On Bipolar Disorder and Living a Secret Life

I want you to see this raw and honest piece that I know we all can relate to.

In it the author asks, “How do you tell a story that unfolds every day?”

And I want to know. How do you? Really? It is the story of our own personal and collective growing and evolving relationship with this thing we call Bipolar. And what is more how do we explain this story to others? How do we share this story in a world that either doesn’t want to hear it or that wants to write it for us? From the media to the mental health profession. They think they know. They think they know our story. Only we truly know that they do not.

Mental Health Safe Space

By Anonymous

I am not a therapist, a doctor, a shaman, or a cleric. I didn’t earn a doctorate in magic or “find myself” while residing at an Ashram in India. I don’t cast manifestation stones or consult with the stars, and I haven’t rejected razors, given up meat, or purchased a hybrid vehicle. If you’re looking for a sage, I’m not your girl.

I do, however, have a modicum of perspective when it comes to negotiating balance. As a working mother and lovesome wife, I am trying to nurture an identity of my own, and this is as good a time as any to mention that I must attend to those responsibilities while simultaneously struggling with attention deficits and bipolar disorder.

I wish I could say that these particular facets of my life were insignificant, but they are not. Every time I open the medicine cabinet in the morning…

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  1. Rainbows

    I used to think about this all the time, that the patients and families I worked with would completely turn against me if they knew that I was bipolar, even if they thought I was great before they knew. Certainly that happened with some co-workers and supervisors. And at one job I was a contracted employee and my company was asked to remove me from the contract immediately and never let me set foot in their buildings again because they had decided I was on drugs due to extra-pyramidal syndrome. I offered drug tests; they declined. My supervisors explained I was on strong medications but completely able to work and healthy; they didn’t care. Later I learned that in one of the 2 places I was contracted to work owned by that company a director of nursing had heard a bunch of lies my assistant told about why I was off on a 4 week disability leave (I was psychotic, had spent the month in a psych unit (I spent one night in an ER and was starting anti-psychotics, not psychotic, etc) and so from that point whenever something came up that was my decision she’d comment “oh what does she know, she’s crazy?”. It’s easy to see how I wasn’t welcome in those buildings with that reputation and one of the best things that happened to me was interviewing for a job years later and finding that the assistant who had done me so much harm was the assistant where I interviewed. I was able to send in a letter saying that I was unable to work with this woman due to a history of numerous ethical violations on her part (it went far beyond the things about me) and that I was withdrawing my application. With her telling them things I’m sure I’d never have been hired but my chance to revoke my application and mention that her ethics were questionable (which was a fact) was healing.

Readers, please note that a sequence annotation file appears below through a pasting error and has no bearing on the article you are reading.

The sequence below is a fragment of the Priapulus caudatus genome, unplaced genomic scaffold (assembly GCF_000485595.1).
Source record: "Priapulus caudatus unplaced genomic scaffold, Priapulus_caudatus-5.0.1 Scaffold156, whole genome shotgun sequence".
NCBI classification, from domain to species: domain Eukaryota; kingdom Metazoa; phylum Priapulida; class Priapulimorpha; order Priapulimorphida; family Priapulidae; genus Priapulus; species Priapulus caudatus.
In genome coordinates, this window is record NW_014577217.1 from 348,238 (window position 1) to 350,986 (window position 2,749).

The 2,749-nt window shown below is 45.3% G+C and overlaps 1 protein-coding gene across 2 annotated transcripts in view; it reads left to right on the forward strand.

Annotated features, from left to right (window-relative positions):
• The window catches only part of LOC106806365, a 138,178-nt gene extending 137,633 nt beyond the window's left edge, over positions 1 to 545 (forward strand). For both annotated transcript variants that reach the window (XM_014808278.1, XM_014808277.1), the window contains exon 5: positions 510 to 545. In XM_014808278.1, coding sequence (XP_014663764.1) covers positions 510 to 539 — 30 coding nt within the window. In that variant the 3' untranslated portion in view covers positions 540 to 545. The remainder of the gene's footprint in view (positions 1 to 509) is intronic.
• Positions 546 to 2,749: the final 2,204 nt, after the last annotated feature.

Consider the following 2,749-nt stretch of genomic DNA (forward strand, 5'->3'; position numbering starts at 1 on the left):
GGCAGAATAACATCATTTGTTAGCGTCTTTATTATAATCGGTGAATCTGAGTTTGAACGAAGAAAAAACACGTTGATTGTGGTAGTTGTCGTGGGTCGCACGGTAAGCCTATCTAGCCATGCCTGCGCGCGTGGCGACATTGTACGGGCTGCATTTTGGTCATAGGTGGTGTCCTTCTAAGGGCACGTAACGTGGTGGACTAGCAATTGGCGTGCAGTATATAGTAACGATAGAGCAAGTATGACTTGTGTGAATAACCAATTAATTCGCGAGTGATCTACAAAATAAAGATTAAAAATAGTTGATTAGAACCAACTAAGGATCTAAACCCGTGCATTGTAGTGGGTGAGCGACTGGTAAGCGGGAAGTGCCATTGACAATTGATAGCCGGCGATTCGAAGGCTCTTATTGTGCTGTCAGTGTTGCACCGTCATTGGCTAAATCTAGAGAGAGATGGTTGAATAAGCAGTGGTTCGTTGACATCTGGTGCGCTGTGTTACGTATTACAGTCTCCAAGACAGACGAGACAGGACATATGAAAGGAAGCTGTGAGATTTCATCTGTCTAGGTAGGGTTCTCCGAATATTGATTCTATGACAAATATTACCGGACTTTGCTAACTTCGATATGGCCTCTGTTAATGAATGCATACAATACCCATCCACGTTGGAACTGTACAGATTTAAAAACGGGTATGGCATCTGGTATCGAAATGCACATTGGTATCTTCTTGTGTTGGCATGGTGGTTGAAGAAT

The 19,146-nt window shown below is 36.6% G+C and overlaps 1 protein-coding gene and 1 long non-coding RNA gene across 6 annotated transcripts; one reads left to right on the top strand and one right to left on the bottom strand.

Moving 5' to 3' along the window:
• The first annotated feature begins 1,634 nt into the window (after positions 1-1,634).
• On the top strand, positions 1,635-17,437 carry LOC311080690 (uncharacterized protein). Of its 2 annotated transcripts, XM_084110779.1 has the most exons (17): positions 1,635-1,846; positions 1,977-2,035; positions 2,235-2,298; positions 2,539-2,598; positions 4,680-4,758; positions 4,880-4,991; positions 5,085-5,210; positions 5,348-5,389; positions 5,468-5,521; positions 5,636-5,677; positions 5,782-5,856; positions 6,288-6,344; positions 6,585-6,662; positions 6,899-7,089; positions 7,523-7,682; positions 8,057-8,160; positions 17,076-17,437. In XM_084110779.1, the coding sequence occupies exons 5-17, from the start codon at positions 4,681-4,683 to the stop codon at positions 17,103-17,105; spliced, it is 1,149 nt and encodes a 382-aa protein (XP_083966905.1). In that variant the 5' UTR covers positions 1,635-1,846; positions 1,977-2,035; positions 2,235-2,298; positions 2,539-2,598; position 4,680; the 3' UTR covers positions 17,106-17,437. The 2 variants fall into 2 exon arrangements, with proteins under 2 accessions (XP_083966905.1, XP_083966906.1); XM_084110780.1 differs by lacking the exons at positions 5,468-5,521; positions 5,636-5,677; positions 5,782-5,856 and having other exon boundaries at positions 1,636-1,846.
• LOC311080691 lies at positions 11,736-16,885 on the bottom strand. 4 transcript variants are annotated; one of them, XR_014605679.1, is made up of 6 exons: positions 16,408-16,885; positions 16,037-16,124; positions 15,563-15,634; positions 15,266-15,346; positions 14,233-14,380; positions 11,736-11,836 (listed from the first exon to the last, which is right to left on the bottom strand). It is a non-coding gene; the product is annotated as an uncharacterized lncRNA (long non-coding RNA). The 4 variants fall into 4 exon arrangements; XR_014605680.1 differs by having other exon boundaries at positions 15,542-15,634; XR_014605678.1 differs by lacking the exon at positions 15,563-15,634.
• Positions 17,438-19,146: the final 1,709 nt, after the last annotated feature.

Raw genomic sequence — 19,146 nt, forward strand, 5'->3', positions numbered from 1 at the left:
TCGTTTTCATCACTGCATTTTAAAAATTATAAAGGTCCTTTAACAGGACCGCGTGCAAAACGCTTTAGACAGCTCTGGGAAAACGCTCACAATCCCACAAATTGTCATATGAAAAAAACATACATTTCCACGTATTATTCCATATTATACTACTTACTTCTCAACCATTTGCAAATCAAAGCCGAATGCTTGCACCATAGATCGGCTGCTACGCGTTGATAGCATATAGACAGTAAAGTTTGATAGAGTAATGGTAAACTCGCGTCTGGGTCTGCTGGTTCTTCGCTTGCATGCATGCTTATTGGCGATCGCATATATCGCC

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  2. bipolarfirst

    Thank you for sharing this! I’m so sorry you went through all of that. I’m glad that you were able to get your voice heard in some way and achieved some peace regarding it. It is so frustrating that when it is our word against their’s they will probably win every time just because of our dx. Because who is going to believe the crazy person over the normal person. It isn’t a fair fight. We are automatically lowered regardless of the rest of the facts. Hugs to you.

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  3. Jessica Solomon

    Hi there! This is Jessica, a.k.a. Anonymous, the author of the article that you so kindly shared on your blog. I am so glad that you have found a way to explore your experiences more deeply as you manage your bipolar disorder. I love to write, and I look forward to reading more of your posts to see what you’re up to. If you care to read my blog, you can find it at http://www.mommypoopsflowers.com.

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    • bipolarfirst

      Hi Jessica. Thanks so much for stopping by. I am so glad you enjoyed this site. Your site is so beautiful. I absolutely love the story behind your the name.

      “Mommy? Have you ever pooped flowers?

      Yep. Each day I transform my shit into a miraculous wonder. So can you.”

      Hell yeah

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  4. Craig Skene

    Im a Nice bloke..20yrs later after jumpin though my hoops and those that hoop for a livimg. Ive accepted a dagnosis. Hard to take but new somethin was coming..look forward too seeing a bridge as crossing not a convienence to fly from… bless ya all

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